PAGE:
Estrada v. Horel

Filing 30

ORDER GRANTING DEFENDANTS' MOTION FOR SUMMARY JUDGMENT AND DENYING PLAINTIFF'S MOTIONS by Judge Phyllis J. Hamilton granting 14 Motion for Summary Judgment; denying 23 Motion to Alter Judgment; denying 25 Motion for Summary Judgment; finding as moot 27 Motion for Extension of Time to File (Attachments: # 1 Certificate of Service) (nah, COURT STAFF) (Filed on 3/28/2011)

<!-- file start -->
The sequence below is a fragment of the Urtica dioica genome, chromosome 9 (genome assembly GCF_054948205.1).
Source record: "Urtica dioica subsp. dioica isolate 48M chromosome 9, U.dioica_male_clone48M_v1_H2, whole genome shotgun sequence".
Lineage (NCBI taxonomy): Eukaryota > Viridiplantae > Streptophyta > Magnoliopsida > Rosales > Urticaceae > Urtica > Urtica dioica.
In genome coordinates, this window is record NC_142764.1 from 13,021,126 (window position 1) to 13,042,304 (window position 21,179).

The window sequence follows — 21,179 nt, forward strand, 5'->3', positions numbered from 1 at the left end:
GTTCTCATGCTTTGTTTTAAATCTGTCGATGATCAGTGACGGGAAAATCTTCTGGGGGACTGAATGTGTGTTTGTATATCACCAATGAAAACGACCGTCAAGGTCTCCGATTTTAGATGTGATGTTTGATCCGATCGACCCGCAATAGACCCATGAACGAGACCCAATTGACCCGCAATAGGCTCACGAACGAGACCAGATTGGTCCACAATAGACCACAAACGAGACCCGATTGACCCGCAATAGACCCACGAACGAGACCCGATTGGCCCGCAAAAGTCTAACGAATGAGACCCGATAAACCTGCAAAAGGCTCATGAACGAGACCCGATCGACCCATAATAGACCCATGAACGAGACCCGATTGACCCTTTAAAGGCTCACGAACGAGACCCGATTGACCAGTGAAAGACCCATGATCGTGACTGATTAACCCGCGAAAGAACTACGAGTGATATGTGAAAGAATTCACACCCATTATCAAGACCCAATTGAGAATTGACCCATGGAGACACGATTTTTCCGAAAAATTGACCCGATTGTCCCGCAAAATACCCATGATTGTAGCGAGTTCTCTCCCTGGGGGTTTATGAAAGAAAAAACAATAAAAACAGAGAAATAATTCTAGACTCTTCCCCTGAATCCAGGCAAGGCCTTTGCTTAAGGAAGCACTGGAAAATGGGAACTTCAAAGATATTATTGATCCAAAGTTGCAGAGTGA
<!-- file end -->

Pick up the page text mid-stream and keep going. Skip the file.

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Estrada v. Horel Doc. 30 1 2 3 4 5 6 7 8 9 10 vs. Correctional Officer J. R. McBRIDE, IGI; Sergeant D. HIGGERSON, IGI; Lieutenant J. A. McKINNEY, IGI; ROBERT A. HOREL, Warden; R. S. MARQUEZ; KERI BERKLER; and SCOTT SKISSEL, Defendants. / 15 16 17 18 19 20 21 22 23 24 25 26 27 28 I. This is a pro se civil rights action filed by a prisoner at Pelican Bay State Prison. Defendants have filed a motion for summary judgment. Plaintiff has opposed it and filed a cross-motion for summary judgment. Plaintiff has also filed a motion to alter or amend an earlier order. For the reasons discussed below, plaintiff's motions will be denied and defendants' motion will be granted. DISCUSSION Plaintiff's Motion to Alter or Amend In an order entered on February 25, 2011, the court granted plaintiff's motion for an extension of time to oppose the motion for summary judgment and dismissed the second of his three claims for failure to state a claim. He has filed what he calls a "Motion to Alter or Amend Judgment . . ." under Rule 59(e) of the Federal Rules of Civil Procedure. No judgment has been entered, so a Rule 59(e) motion is not appropriate. The motion will be treated as a motion for leave to file a motion to reconsider the ruling. MARIO H. ESTRADA, Plaintiff, No. C 09-2330 PJH (PR) ORDER GRANTING DEFENDANTS' MOTION FOR SUMMARY JUDGMENT AND DENYING PLAINTIFF'S MOTIONS UNITED STATES DISTRICT COURT NORTHERN DISTRICT OF CALIFORNIA OAKLAND DIVISION United States District Court 11 For the Northern District of California 12 13 14 Dockets.Justia.com 1 2 3 4 5 6 7 8 9 10 The local rules of this court require that a litigant obtain leave of court before filing a motion to reconsider. See Civil L.R. 7-9(a). Under Local Rule 7-9(b), a party seeking leave to file a motion to reconsider must specifically show: (1) that at the time of the motion for leave, a material difference in fact or law exists from that which was presented to the court before entry of the interlocutory order for which the reconsideration is sought, and that in the exercise of reasonable diligence the party applying for reconsideration did not know such fact or law at the time of the interlocutory order; or (2) the emergence of new material facts or a change of law occurring after the time of such order; or (3) a manifest failure by the court to consider material facts which were presented to the court before such interlocutory order. See Civil L.R. 7-9(b). In 2004, defendant Marquez was an Institutional Gang Investigator ("IGI") at Pelican Bay State Prison. In that capacity he investigated a correctional officer's report that the officer had found in plaintiff's possession "micro-writing" such as is used by the Mexican Mafia prison gang. Marquez concluded that plaintiff should not be validated as a member of the gang because there was only one item of evidence, not the three department regulations require. Decl. Barneburg at 5. In 2007, a different IGI, defendant McKinney, investigated plaintiff again and found three items of evidence linking plaintiff to the Mexican Mafia. Id. at 9-10. By 2007, Marquez had transferred to the Office of Correctional Safety in Sacramento, where he sat on a committee that accepted McKinney's validation. Id. at 11. The claim that was dismissed was plaintiff's contention his due process rights were violated when defendant Marquez both investigated one of the items of evidence and subsequently sat on the Sacramento committee. Plaintiff contends that the court erred in dismissing the claim. That is not one of the grounds for reconsideration listed in Rule 7-9(b). The motion is without merit for that reason, but also because plaintiff is wrong that it violated due process for Marquez to sit on the Sacramento committee that accepted the current gang investigator's decision validating plaintiff. See Madrid v. Gomez, 889 F.Supp. 1146, 1276 (N.D. Cal. 1995) (determining that critical decionmaker to whom inmate must be allowed to present his or her views is the 2 United States District Court 11 For the Northern District of California 12 13 14 15 16 17 18 19 20 21 22 23 24 25 26 27 28 1 2 3 4 5 6 7 8 9 10 investigator (IGI); role of Sacramento committee is "substantively nominal"). The motion will be denied. II. Defendants' Motion for summary judgment A. Standard of Review Summary judgment is proper where the pleadings, discovery and affidavits show that there is "no genuine issue as to any material fact and that the moving party is entitled to judgment as a matter of law." Fed. R. Civ. P. 56(c). Material facts are those which may affect the outcome of the case. Anderson v. Liberty Lobby, Inc., 477 U.S. 242, 248 (1986). A dispute as to a material fact is genuine if there is sufficient evidence for a reasonable jury to return a verdict for the nonmoving party. The moving party for summary judgment bears the initial burden of identifying those portions of the pleadings, discovery and affidavits which demonstrate the absence of a genuine issue of material fact. Celotex Corp. v. Cattrett, 477 U.S. 317, 323 (1986); Nissan Fire & Marine Ins. Co. v. Fritz Cos., 210 F.3d 1099, 1102 (9th Cir. 2000). When the moving party has met this burden of production, the nonmoving party must go beyond the pleadings and, by its own affidavits or discovery, set forth specific facts showing that there is a genuine issue for trial. If the nonmoving party fails to produce enough evidence to show a genuine issue of material fact, the moving party wins. Id. B. Analysis United States District Court 11 For the Northern District of California 12 13 14 15 16 17 18 19 20 21 22 23 24 25 26 27 28 Plaintiff alleged in the complaint that the defendants had various roles in validating him as a member of a prison gang, which resulted in his being placed indefinitely in the Security Housing Unit ("SHU") at Pelican Bay. The two remaining issues in the case are plaintiff's contentions that (1) the evidence was not sufficient to support the validation; and (2) that he was validated in retaliation for having "beaten" the earlier attempt to validate him by defendant Marquez. 1. Sufficiency of the Evidence Defendants assume for purposes of their motion that plaintiff has a liberty interest in remaining in general population rather than being segregated in the SHU, a liberty interest 3 1 2 3 4 5 6 7 8 9 10 he cannot be deprived of without being afforded some due process protections. See Wilkinson v. Austin, 545 U.S. 209, 221 (2005) (prisoners cannot be deprived of liberty interest without due process). One of the due process protections applicable to decisions to impose administrative segregation, the type of segregation at issue here, is that there be "some evidence" to support the decision. Bruce v. Ylst, 351 F.3d 1283, 1287-88 (9th Cir. 2003) (SHU segregation case). In considering that question, the court does not "examine the entire record, independently assess witness credibility, or reweigh the evidence." Id. at 1287. The relevant question is whether there is any evidence in the record that could support the conclusion. Id. Although the department's regulations require three pieces of evidence to validate an inmate, the Constitution does not; due process requires only "some evidence," and that evidence requirement is satisfied if the decision is supported by even one reliable piece of evidence. Id. at 1288. It is undisputed that the three pieces of evidence upon which the validation was based were (1) small pieces of paper found in plaintiff's possession containing Mexican Mafia "micro-writing"; (2) a cup found among plaintiff's property that had a hand-drawn Mexican Mafia gang symbol on it; and (3) his address book containing the name and prisoner number of a validated Mexican Mafia member. Decl. Barnburg at 3-5. Plaintiff argues that item one is not sufficient because defendant Marquez, who then was the IGI, concluded that it alone was not enough to validate plaintiff. Opp'n at 16. That argument conflates the department's regulatory requirement of three items of evidence with the federal constitutional "some evidence" requirement, which as noted above, is satisfied if there is at least one item of evidence from which the conclusion here, that plaintiff was a gang member could rationally be derived. See Bruce, 351 F.3d at 1228. Item one thus is enough in itself to satisfy the constitutional "some evidence" requirement. As to the other two items, plaintiff contends that item two, the cup, was not his property, and must have been planted. Decl. Estrada at 5. Defendants' argument on that point is that prisoners generally respect each others property, so finding the cup in plaintiff's property had evidentiary value. Decl. Barnburg at 7b. And plaintiff contends that item 4 United States District Court 11 For the Northern District of California 12 13 14 15 16 17 18 19 20 21 22 23 24 25 26 27 28 1 2 3 4 5 6 7 8 9 10 three, the address book entry, can be explained because he was for a time the cellmate of the validated inmate. Decl. Estrada at 5. In making these arguments, plaintiff is in essence asking the court to weigh the evidence, something that Hill clearly says it may not do. See Hill, 472 U.S. at 455. Each of these last two items might not be particularly convincing standing alone, but that is not the question; the question is whether the three items of evidence were sufficient to show that the decision to validate plaintiff was not arbitrary, and the answer clearly is "yes." There was no due process violation. 2. Retaliation Plaintiff's other claim is that the gang validation and the consequent SHU term were imposed in retaliation for his having exercised his right of access to the courts and to the grievance system to defeat defendants' previous attempts to segregate him. Plaintiff has provided no evidentiary facts whatever that would tend to show that defendants' motive was retaliation. He thus has not shown the existence of a genuine issue of material fact on this claim. See Rhodes v. Robinson, 408 F.3d 559, 567-68 (9th Cir. 2005) (elements of retaliation claim include causation); Thornton v. City of St. Helens, 425 F.3d 1158, 1167 (9th Cir. 2005) (in equal protection case, conclusory statement of bias not sufficient to carry nomoving party's burden); Rodriguez v. Airborne Express, 265 F.3d 890, 902 (9th Cir. 2001) ("self-serving affidavits are cognizable to establish a genuine issue of material fact so long as they state facts based on personal knowledge and are not too conclusory."). CONCLUSION 1. Plaintiff's motion to alter or amend (document number 23 on the docket) is DENIED. 2. Defendants' motion for summary judgment (document number 14 on the docket) is GRANTED, and plaintiff's cross-motion (document 25) is DENIED. 3. Because defendants' motion for summary judgment has been granted, their motion for an extension of time to file a reply (document number 27) is DENIED as moot. // // United States District Court 11 For the Northern District of California 12 13 14 15 16 17 18 19 20 21 22 23 24 25 26 27 28 5 1 2 3 4 5 4. The clerk shall close the file. IT IS SO ORDERED. Dated: March 28, 2011. PHYLLIS J. HAMILTON United States District Judge P:\PRO-SE\PJH\CR.09\ESTRADA2330.MSJ.wpd 6 7 8 9 10 United States District Court 11 For the Northern District of California 12 13 14 15 16 17 18 19 20 21 22 23 24 25 26 27 28 6